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Ford study reveals 42% of Americana think electric cars still need gasoline

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A new study revealed that the general public doesn’t know much about electric cars. In fact, the large majority are still trying to figure out what a hybrid even is.

A shockingly high percentage of Americans apparently have wild misconceptions about electric vehicles, according to a study conducted by Ford. The biggest surprise is the 42 percent of surveyed people who think EVs still need gas to run, apparently oblivious to the most basic characteristic of a battery-powered vehicle.

Ford Motor Company is working to address misconceptions ahead of the arrival of electric F-150’s. If people don’t understand EVs they will be considerably less to likely to consider one as their next car. This worries the automaker, especially as it wants upcoming electric models like the battery-powered F-150 to be welcomed.

Ford surveyed people across the world’s biggest car markets about the perceived capabilities and limitations of EVs, and published the results via Medium. Unfortunately, the results were disheartening to both automakers and Americans alike.

Ford found that 42 percent of Americans believe electric cars, in spite of their name, still need to be filled up with gasoline to run outside of the occasional prank.

Ford also found that 65 percent of people in the market for an all-wheel-drive car wouldn’t consider an electric model, and that’s in part because a good 80 percent of Americans think EVs don’t work in extreme heat or cold. Most modern EVs, of course, feature battery conditioning systems that keep them in the right temperature range for maximum range or power, the latter of which is another point of ignorance for consumers.

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Economy

Germany plans to double taxes on short-haul flights

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Berlin plans to nearly double taxes on short-haul flights under Germany’s emissions cutting programme, an official at the Finance Ministry said on Tuesday.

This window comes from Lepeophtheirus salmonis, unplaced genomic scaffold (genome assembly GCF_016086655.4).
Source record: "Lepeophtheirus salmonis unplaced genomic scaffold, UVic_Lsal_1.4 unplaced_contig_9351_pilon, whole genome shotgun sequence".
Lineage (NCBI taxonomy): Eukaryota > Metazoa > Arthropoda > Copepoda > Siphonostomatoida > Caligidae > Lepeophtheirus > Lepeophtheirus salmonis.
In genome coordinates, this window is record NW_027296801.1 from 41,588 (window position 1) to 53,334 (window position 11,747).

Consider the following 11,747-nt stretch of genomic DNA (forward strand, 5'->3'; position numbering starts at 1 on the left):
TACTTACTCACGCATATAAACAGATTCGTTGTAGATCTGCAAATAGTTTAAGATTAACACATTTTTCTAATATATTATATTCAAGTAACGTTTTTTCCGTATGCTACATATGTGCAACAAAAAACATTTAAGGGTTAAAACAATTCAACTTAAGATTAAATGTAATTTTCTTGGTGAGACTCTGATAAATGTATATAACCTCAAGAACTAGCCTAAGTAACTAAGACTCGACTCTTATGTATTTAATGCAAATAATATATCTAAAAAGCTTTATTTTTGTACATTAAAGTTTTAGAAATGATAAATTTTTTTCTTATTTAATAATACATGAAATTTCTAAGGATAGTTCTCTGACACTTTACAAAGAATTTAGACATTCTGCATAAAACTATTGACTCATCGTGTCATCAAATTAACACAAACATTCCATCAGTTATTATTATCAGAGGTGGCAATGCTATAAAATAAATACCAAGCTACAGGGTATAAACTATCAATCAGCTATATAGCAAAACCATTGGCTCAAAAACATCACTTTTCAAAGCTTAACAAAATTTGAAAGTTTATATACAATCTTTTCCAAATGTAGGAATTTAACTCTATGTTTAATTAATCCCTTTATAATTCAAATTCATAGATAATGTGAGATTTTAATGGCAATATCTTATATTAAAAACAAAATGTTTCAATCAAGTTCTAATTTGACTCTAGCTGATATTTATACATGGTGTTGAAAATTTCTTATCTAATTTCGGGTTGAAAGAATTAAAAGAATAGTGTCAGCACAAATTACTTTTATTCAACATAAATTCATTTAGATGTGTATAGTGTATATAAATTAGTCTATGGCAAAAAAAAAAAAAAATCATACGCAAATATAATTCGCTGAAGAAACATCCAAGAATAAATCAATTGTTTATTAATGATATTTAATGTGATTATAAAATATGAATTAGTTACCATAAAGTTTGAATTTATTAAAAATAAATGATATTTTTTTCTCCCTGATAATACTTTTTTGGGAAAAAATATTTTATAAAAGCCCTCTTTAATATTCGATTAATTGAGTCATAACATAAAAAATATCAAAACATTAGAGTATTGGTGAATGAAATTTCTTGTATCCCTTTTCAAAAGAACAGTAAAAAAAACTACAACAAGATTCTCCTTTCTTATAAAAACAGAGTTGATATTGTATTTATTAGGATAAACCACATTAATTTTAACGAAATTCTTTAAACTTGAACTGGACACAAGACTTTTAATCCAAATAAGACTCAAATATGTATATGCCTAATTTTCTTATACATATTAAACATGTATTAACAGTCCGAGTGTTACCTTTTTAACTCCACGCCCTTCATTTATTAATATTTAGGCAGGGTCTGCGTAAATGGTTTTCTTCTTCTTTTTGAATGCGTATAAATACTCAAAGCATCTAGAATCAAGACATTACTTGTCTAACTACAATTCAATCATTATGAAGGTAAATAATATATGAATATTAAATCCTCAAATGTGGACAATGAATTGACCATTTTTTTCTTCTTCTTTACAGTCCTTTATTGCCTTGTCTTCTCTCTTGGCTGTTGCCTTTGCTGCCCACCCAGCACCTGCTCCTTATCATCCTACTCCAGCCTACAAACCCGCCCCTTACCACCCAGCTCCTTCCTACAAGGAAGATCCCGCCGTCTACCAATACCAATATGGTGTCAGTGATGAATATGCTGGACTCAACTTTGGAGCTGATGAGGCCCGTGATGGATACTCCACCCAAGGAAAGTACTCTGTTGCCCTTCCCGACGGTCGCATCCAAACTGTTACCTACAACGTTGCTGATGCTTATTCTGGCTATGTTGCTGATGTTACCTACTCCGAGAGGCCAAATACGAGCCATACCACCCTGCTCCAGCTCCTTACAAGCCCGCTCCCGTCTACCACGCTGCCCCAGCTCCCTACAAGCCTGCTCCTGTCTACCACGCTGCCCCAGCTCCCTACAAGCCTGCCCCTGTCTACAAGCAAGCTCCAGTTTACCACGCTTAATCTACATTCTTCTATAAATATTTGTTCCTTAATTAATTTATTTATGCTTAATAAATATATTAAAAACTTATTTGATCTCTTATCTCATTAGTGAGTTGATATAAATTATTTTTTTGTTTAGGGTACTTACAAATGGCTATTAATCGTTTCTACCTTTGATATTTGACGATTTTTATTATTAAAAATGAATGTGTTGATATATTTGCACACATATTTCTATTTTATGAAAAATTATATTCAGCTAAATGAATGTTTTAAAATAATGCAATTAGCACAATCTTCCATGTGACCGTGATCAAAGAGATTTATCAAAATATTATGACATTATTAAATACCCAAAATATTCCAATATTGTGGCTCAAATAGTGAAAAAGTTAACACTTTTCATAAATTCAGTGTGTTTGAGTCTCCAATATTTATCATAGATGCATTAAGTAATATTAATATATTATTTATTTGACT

The bigger than expected tax hikes form part of a climate package in Germany aimed making the country carbon neutral by the year 2050 and are accompanied by measures to promote public transport use.

Climate activists and industry groups had criticized the plans as not going far enough to achieve Germany’s 2050 emissions goal.

The tax on domestic and intra-European flights is likely to rise to 13.03 euros from 7.50 euros, while for medium-haul flights it would rise to 33.01 euros from 23.43 and for long-haul flights to 59.43 from 42.18 euros.

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Economy

Government approves financial aid for 170 companies through economic growth plan

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The government endorsed a report on conclusion of contracts awarding financial assistance to 170 companies, including companies from commercial-industrial zones and one from the diaspora, through programs set out in the Economic Development Plan.

Prior to awarding financial assistance, the authorities assessed the investments in 2018 in terms of investments in purchase of new machinery and equipment, and investments in facilities and land.

The financial aid, provided through the Agency for Foreign Investments and Export Promotion, has been granted for completed initial or additional investments. The funds for this purpose are foreseen in the 2019 Budget.

The total value of investments in these 170 companies amounts EUR230 million, adding 4.577 jobs to the labor market, of which, 2.117 jobs were registered in 2018.

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Economy

Adria Airways files for bankruptcy, all flights canceled

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Slovenia’s airline Adria Airways has filed for bankruptcy and canceled all flights, it said in a statement on Monday, after financial problems forced it to ground most of its planes over the last week.

“Bankruptcy proceedings were initiated by the management of the company because of the company’s insolvency,” Adria, which is owned by German investment firm 4K Invest, said.

Adria is the latest in a long line of small European airlines to run into financial trouble amid industry overcapacity, cut-throat competition and high fuel prices.

Since last Tuesday Adria has canceled more than 400 flights affecting more than 15,000 passengers.

Slovenia’s Economy Minister Zdravko Pocivalsek said earlier on Monday the government was considering establishing a new airline company to improve the country’s international connections. Adria’s collapse was very damaging to Slovenia’s economy and tourism industry, the minister said.

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